There are quite a few upgrades that augment the overall value of a home being readied for sale, and according to realtor Norman Xu, there’s a rule of thumb to remember.
“Before any upgrades are made, we need a budget. Within that budget, for every $1 we spend, we sell for $2 or more,” said Xu. “If we do something for $1 and can only sell it for $1, we don’t do it. If the profitability is 100-200%, we’ll do it.”
A major upgrade is flooring. Some homes have flooring that’s five, even seven, decades old or carpets, which are non-starters in today’s housing market and will doubtless need replacing.
“Yellow is not an attractive colour for flooring,” said Xu. “Darker colours or a brighter light green will work. Flooring is one thing that definitely needs to be done to add value to the home.”
Another important home upgrade that shouldn’t be overlooked is wall paint—is it in good shape and does it make the place look brighter? Walls often have scratches that are still visible, small holes and blemishes on them from being touched, and this is an easy fix that Xu says the seller will recoup at a profit.
Arguably the biggest home upgrades are the kitchen and bathroom, which, at five figures, are the costliest but most value enhancing upgrades one can make to a resale home.
“It will be more costly but if the kitchen is not a Quartz Countertop and the doors, including cabinetry, are out of date and don’t look attractive, they should be replaced together with appliances like stoves and fridges. It’s relatively more expensive but you can expect to make $1.50-2.00 more than you spent,” said Xu. “In the bathroom, change all the lighting fixtures and even the bulbs. If the fixtures are too generic, it won’t help with the sale. We can consider replacing them with higher-end lighting, but if we can’t change the fixtures, we can change the bulbs to make them look nicer. Do not mix the bulb colours; we need them standardized.”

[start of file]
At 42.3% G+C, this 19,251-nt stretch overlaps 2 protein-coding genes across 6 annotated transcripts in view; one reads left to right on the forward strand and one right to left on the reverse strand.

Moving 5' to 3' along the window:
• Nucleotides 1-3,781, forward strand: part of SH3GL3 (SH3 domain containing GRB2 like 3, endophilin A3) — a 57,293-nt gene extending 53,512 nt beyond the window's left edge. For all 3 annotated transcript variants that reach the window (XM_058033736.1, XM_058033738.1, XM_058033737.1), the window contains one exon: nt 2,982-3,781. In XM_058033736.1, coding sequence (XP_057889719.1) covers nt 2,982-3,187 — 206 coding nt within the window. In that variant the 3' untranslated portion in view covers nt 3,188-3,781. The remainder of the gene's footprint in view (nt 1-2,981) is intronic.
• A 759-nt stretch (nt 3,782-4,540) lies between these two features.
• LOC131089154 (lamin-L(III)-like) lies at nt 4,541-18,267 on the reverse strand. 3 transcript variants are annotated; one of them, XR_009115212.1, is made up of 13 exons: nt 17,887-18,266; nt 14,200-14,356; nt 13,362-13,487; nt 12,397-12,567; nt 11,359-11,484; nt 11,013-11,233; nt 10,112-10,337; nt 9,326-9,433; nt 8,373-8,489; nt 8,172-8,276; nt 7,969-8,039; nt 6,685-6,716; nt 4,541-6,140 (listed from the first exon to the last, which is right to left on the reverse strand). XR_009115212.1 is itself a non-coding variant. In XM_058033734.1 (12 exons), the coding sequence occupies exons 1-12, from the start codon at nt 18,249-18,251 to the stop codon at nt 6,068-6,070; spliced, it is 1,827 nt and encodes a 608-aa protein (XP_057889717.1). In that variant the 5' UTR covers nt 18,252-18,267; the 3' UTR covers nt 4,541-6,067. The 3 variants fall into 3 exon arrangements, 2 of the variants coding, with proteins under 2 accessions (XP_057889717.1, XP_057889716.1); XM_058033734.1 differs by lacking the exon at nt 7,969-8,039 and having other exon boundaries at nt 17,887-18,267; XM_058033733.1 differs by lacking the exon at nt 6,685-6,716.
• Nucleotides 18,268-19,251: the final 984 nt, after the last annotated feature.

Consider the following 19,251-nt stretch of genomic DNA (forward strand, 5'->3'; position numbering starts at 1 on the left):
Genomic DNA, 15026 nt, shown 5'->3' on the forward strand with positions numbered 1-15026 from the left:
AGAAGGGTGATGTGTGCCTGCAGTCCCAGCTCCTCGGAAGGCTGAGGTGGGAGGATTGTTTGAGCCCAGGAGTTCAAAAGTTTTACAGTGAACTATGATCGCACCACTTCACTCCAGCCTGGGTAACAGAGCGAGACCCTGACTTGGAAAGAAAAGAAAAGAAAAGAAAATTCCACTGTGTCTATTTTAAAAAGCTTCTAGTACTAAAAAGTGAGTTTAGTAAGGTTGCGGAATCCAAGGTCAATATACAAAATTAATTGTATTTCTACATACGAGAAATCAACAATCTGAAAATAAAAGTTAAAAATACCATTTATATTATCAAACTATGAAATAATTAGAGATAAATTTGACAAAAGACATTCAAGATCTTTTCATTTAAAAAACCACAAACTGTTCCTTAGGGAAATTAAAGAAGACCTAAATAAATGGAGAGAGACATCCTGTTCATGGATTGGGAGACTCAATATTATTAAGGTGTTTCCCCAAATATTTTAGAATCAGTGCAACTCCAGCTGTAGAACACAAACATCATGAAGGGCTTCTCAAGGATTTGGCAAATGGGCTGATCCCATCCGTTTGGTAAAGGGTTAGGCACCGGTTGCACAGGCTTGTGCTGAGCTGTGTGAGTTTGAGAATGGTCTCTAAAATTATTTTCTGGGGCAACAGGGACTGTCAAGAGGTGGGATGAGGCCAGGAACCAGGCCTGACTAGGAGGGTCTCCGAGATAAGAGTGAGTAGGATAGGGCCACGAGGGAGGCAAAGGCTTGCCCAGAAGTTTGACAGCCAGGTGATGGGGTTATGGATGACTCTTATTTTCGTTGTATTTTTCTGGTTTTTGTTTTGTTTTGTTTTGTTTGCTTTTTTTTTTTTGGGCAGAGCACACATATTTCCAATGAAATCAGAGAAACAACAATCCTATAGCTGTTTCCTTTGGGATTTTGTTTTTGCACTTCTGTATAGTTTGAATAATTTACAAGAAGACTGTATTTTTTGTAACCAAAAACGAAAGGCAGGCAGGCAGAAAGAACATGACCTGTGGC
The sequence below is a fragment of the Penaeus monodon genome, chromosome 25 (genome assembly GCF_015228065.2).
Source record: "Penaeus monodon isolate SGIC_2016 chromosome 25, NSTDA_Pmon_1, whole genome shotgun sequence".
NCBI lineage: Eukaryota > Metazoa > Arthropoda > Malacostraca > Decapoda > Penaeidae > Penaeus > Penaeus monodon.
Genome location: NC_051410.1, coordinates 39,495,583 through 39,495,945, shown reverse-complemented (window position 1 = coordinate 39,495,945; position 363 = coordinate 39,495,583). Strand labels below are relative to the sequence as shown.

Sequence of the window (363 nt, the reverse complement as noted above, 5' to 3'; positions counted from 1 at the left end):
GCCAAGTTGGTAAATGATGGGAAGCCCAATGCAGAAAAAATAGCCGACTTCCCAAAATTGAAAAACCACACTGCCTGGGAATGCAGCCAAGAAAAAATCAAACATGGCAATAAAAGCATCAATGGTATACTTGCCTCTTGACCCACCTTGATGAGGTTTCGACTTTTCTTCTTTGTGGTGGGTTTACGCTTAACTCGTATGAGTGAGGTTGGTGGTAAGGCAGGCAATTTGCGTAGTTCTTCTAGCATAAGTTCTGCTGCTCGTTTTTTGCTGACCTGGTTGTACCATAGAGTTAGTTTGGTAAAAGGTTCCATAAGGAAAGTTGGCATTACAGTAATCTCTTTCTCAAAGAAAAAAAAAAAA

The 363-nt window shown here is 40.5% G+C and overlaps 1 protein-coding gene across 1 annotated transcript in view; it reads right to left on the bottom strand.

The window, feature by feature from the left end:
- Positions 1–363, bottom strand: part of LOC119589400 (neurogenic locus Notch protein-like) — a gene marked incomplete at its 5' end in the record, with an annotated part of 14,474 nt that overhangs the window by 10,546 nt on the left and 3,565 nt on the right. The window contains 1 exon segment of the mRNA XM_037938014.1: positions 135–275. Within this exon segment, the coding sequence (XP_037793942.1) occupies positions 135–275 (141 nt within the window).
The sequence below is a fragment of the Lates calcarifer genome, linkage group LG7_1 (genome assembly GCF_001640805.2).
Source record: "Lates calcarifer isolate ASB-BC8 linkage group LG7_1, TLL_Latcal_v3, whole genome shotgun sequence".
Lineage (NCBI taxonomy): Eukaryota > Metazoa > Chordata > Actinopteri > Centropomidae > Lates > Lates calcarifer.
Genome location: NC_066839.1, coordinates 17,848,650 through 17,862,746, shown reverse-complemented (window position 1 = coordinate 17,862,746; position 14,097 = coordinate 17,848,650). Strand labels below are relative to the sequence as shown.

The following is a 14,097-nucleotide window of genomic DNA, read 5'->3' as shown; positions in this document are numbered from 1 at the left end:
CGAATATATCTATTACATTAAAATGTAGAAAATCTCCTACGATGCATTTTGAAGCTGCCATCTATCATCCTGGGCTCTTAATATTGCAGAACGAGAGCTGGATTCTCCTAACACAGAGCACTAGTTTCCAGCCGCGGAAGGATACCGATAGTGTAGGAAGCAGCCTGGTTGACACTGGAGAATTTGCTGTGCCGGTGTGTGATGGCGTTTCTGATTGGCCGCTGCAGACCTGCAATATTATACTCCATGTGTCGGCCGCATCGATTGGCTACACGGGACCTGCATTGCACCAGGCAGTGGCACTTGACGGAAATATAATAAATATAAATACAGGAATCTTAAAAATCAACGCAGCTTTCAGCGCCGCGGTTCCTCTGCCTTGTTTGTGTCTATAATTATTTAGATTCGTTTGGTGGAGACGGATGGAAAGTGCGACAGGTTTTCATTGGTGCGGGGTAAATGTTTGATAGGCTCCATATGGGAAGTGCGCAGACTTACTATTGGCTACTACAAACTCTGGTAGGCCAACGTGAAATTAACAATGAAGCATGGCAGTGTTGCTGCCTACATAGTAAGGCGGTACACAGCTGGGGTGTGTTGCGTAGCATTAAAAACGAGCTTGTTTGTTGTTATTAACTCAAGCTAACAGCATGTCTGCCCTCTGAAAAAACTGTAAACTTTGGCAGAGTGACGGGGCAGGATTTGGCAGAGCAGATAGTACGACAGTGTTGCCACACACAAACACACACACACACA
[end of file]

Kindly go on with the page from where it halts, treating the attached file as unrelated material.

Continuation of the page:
Home décor enlivens a home’s interior and helps potential buyers imagine what it would be like to live there. Mounted decorative pieces, in particular, bring otherwise staid-looking walls to life, says Alyssa Caterina, a media specialist with Nanoleaf, which produces modular wall panels that light up.
“When you go through a home, you might not necessarily think a room is a great size, but what draws you into a space is the pieces that give it personality. Bespoke lighting creates that and you add a little bit of yourself in the home,” she said. “What’s great about Nanoleaf is they’re customizable, modular panels, so they can be made to suit your personal style, and they’re very earthy. They come in a range of warm or cool colours. It’s wall art that you get to completely control.”